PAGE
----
Introduction—ELA - Ionia County Intermediate School District

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Introduction—ELA
Our charge: to examine the 91 Michigan ELA content expectations in light of the new
State personal curriculum, in order to answer the following questions.
1. What are the priority content expectations in ELA?
2. What are the basic ideas and processes a student following a personal curriculum
must be able to demonstrate to meet the priority content expectations?
3. What types of strategies should teachers use, and accept as reasonable, to help the
student be successful in meeting the priority content expectations in ELA?
4. What types of assessment should teachers use as proof of student learning?
How the Ionia County work group approached and answered these questions:
1. What are the priority content expectations in ELA?
a. We discussed all 91 content expectations, focusing on those already
deemed priority by Portland High School, Ionia High School, and the ISD
9-12 ELA committee, and evaluating them for assessability and
importance.
b. We decided not to break down expectations by grade level, instead asking
teachers to focus on all priority expectations grades 9-12 and to provide
more depth and demanding content in the context of the expectations at
each grade level.
c. We unpacked our priority expectations in a preliminary way, being sure all
group members shared the same understanding of each expectation.
d. We vetted our list of priority expectations by cross-referencing them with
ACT and WorkKeys standards, the National Assessment of Skills list, and
priority standards work done by Ottawa ISD and Ingham ISD. After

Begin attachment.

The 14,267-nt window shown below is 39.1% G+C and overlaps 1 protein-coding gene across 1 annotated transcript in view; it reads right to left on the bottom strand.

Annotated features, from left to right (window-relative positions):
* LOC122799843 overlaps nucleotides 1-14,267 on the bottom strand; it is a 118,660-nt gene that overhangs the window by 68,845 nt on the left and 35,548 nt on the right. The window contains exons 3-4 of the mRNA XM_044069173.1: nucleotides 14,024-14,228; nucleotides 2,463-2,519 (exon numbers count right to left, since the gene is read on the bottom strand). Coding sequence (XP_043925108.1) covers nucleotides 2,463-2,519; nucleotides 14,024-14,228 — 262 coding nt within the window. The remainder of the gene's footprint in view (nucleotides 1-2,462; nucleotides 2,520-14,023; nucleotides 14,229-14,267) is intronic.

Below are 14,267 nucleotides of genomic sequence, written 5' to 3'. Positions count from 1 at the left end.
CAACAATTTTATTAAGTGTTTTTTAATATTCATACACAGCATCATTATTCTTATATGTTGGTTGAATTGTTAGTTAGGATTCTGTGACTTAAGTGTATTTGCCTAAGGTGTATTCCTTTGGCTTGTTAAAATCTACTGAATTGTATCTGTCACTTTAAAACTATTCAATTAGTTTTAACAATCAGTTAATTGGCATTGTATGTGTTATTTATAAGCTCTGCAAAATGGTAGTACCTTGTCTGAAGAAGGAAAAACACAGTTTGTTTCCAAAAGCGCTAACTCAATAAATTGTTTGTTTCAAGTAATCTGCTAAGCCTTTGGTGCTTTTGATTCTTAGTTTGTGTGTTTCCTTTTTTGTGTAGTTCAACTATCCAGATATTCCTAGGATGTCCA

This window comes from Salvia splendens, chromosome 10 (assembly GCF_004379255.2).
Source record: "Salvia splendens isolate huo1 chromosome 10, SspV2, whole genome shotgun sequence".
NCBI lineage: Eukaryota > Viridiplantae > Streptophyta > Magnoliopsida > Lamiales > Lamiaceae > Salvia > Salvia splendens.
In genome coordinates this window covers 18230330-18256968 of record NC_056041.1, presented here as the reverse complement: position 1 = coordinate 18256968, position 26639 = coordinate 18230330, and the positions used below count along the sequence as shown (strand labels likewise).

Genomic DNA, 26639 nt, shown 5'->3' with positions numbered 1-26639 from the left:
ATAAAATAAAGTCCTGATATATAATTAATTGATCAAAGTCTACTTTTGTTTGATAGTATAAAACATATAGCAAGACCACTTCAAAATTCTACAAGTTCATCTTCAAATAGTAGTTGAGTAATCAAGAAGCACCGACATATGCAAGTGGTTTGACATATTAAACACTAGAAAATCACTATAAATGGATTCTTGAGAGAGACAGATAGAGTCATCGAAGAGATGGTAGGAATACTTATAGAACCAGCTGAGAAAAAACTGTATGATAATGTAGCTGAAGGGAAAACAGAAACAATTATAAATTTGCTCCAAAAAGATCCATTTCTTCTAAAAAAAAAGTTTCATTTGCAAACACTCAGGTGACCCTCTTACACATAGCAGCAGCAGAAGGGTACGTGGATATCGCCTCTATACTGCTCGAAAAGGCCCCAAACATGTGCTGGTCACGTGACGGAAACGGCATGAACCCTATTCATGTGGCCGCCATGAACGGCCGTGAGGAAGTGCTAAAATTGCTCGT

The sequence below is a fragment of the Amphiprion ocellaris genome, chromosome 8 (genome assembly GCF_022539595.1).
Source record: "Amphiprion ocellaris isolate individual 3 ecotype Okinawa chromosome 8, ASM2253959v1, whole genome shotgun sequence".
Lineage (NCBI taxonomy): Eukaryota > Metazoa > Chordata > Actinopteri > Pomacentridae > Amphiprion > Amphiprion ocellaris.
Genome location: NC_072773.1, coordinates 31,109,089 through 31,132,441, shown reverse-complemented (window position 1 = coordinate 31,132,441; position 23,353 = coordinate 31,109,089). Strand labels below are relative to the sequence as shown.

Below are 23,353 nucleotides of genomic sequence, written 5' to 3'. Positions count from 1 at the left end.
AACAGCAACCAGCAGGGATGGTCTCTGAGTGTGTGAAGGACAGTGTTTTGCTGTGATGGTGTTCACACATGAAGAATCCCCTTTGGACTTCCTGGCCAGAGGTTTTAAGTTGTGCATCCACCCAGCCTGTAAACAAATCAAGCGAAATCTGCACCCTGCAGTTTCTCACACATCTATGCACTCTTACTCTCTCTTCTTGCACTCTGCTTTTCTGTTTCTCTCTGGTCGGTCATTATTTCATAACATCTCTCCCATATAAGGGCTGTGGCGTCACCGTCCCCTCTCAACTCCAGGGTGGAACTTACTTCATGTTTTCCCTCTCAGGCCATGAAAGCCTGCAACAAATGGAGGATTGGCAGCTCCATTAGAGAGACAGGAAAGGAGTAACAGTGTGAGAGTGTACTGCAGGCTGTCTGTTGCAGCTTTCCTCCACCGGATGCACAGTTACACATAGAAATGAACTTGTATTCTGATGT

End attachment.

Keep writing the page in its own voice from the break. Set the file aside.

slightly amending our list, we settled on 38 priority content expectations.
2. What are the basic ideas and processes a student following a personal curriculum
must be able to demonstrate to meet the priority content expectations?
a. We chose to format our priority expectations as a checklist, divided into
sections corresponding to the State standards: writing, reading, literature,
language.
b. We rewrote the priority expectations into a language friendly to all
participants in the personal curriculum process, as “The learner will….”
statements.
3. What types of strategies should teachers use, and accept as reasonable, to help the
student be successful in meeting the priority content expectations in ELA?
a. We developed a toolbox of ideas, suggested strategies that regular
education teachers will accept and be able to use to promote success by all
students in mastering these priority expectations.
b. Special education and regular education teachers worked closely to
provide useful and acceptable strategies that will not co-opt/water down
the educational process.
4. What types of assessment should teachers use as proof of student learning?
a. We developed suggestions of evidence that could be used to verify that the
student has met the priority standards.
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